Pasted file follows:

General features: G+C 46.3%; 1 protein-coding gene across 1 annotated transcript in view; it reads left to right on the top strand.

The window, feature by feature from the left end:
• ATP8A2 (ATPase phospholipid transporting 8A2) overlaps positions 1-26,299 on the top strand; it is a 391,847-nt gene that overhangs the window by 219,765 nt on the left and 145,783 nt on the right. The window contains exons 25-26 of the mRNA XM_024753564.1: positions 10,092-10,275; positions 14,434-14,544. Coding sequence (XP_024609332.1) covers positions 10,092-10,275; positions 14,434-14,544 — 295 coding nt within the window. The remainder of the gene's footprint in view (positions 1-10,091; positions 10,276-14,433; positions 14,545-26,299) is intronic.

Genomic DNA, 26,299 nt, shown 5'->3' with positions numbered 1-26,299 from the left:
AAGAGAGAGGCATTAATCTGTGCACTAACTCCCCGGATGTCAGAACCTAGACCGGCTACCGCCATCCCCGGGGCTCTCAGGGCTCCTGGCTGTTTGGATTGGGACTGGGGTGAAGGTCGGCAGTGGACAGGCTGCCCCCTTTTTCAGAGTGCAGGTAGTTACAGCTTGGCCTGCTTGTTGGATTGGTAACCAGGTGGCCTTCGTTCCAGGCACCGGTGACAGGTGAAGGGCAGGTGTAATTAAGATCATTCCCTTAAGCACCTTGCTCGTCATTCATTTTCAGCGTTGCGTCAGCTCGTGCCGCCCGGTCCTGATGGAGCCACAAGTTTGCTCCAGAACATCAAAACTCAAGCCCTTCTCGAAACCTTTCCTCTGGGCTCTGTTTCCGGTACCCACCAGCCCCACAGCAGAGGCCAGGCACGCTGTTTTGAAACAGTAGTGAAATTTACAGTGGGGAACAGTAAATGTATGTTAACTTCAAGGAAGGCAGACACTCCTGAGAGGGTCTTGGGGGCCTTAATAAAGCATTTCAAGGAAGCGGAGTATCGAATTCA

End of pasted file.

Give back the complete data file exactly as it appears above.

General features: G+C 46.3%; 1 protein-coding gene across 1 annotated transcript in view; it reads left to right on the top strand.

The window, feature by feature from the left end:
• ATP8A2 (ATPase phospholipid transporting 8A2) overlaps positions 1-26,299 on the top strand; it is a 391,847-nt gene that overhangs the window by 219,765 nt on the left and 145,783 nt on the right. The window contains exons 25-26 of the mRNA XM_024753564.1: positions 10,092-10,275; positions 14,434-14,544. Coding sequence (XP_024609332.1) covers positions 10,092-10,275; positions 14,434-14,544 — 295 coding nt within the window. The remainder of the gene's footprint in view (positions 1-10,091; positions 10,276-14,433; positions 14,545-26,299) is intronic.

Genomic DNA, 26,299 nt, shown 5'->3' with positions numbered 1-26,299 from the left:
AAGAGAGAGGCATTAATCTGTGCACTAACTCCCCGGATGTCAGAACCTAGACCGGCTACCGCCATCCCCGGGGCTCTCAGGGCTCCTGGCTGTTTGGATTGGGACTGGGGTGAAGGTCGGCAGTGGACAGGCTGCCCCCTTTTTCAGAGTGCAGGTAGTTACAGCTTGGCCTGCTTGTTGGATTGGTAACCAGGTGGCCTTCGTTCCAGGCACCGGTGACAGGTGAAGGGCAGGTGTAATTAAGATCATTCCCTTAAGCACCTTGCTCGTCATTCATTTTCAGCGTTGCGTCAGCTCGTGCCGCCCGGTCCTGATGGAGCCACAAGTTTGCTCCAGAACATCAAAACTCAAGCCCTTCTCGAAACCTTTCCTCTGGGCTCTGTTTCCGGTACCCACCAGCCCCACAGCAGAGGCCAGGCACGCTGTTTTGAAACAGTAGTGAAATTTACAGTGGGGAACAGTAAATGTATGTTAACTTCAAGGAAGGCAGACACTCCTGAGAGGGTCTTGGGGGCCTTAATAAAGCATTTCAAGGAAGCGGAGTATCGAATTCA